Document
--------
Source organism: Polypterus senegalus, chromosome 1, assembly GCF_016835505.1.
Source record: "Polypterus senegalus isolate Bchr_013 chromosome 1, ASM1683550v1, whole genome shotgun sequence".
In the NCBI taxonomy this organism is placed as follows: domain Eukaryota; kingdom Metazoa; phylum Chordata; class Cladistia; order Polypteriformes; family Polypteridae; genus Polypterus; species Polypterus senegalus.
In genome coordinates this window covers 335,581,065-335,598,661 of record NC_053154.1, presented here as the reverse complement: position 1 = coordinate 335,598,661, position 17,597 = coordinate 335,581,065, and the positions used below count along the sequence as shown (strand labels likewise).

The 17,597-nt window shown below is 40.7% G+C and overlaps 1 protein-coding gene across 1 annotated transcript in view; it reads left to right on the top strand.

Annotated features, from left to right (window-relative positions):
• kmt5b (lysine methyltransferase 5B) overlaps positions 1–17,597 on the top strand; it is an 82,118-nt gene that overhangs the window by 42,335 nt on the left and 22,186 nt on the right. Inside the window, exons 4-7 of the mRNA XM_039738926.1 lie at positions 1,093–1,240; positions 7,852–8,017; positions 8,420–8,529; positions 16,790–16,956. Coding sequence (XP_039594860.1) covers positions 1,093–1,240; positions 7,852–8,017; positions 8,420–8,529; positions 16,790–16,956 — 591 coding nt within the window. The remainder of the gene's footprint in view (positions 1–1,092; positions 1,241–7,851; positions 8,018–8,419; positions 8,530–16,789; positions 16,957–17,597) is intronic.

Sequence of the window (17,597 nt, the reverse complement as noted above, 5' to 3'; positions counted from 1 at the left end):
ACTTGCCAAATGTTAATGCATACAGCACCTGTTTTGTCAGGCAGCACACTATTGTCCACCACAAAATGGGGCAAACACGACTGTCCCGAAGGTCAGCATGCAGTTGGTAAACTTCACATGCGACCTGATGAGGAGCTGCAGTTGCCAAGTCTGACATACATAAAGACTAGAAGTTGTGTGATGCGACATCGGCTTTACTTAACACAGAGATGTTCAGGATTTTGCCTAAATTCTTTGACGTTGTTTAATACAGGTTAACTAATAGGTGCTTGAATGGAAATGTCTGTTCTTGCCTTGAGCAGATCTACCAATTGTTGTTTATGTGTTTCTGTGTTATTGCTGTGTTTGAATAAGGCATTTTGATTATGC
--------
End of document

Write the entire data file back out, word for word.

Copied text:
Source organism: Polypterus senegalus, chromosome 1, assembly GCF_016835505.1.
Source record: "Polypterus senegalus isolate Bchr_013 chromosome 1, ASM1683550v1, whole genome shotgun sequence".
In the NCBI taxonomy this organism is placed as follows: domain Eukaryota; kingdom Metazoa; phylum Chordata; class Cladistia; order Polypteriformes; family Polypteridae; genus Polypterus; species Polypterus senegalus.
In genome coordinates this window covers 335,581,065-335,598,661 of record NC_053154.1, presented here as the reverse complement: position 1 = coordinate 335,598,661, position 17,597 = coordinate 335,581,065, and the positions used below count along the sequence as shown (strand labels likewise).

The 17,597-nt window shown below is 40.7% G+C and overlaps 1 protein-coding gene across 1 annotated transcript in view; it reads left to right on the top strand.

Annotated features, from left to right (window-relative positions):
• kmt5b (lysine methyltransferase 5B) overlaps positions 1–17,597 on the top strand; it is an 82,118-nt gene that overhangs the window by 42,335 nt on the left and 22,186 nt on the right. Inside the window, exons 4-7 of the mRNA XM_039738926.1 lie at positions 1,093–1,240; positions 7,852–8,017; positions 8,420–8,529; positions 16,790–16,956. Coding sequence (XP_039594860.1) covers positions 1,093–1,240; positions 7,852–8,017; positions 8,420–8,529; positions 16,790–16,956 — 591 coding nt within the window. The remainder of the gene's footprint in view (positions 1–1,092; positions 1,241–7,851; positions 8,018–8,419; positions 8,530–16,789; positions 16,957–17,597) is intronic.

Sequence of the window (17,597 nt, the reverse complement as noted above, 5' to 3'; positions counted from 1 at the left end):
ACTTGCCAAATGTTAATGCATACAGCACCTGTTTTGTCAGGCAGCACACTATTGTCCACCACAAAATGGGGCAAACACGACTGTCCCGAAGGTCAGCATGCAGTTGGTAAACTTCACATGCGACCTGATGAGGAGCTGCAGTTGCCAAGTCTGACATACATAAAGACTAGAAGTTGTGTGATGCGACATCGGCTTTACTTAACACAGAGATGTTCAGGATTTTGCCTAAATTCTTTGACGTTGTTTAATACAGGTTAACTAATAGGTGCTTGAATGGAAATGTCTGTTCTTGCCTTGAGCAGATCTACCAATTGTTGTTTATGTGTTTCTGTGTTATTGCTGTGTTTGAATAAGGCATTTTGATTATGC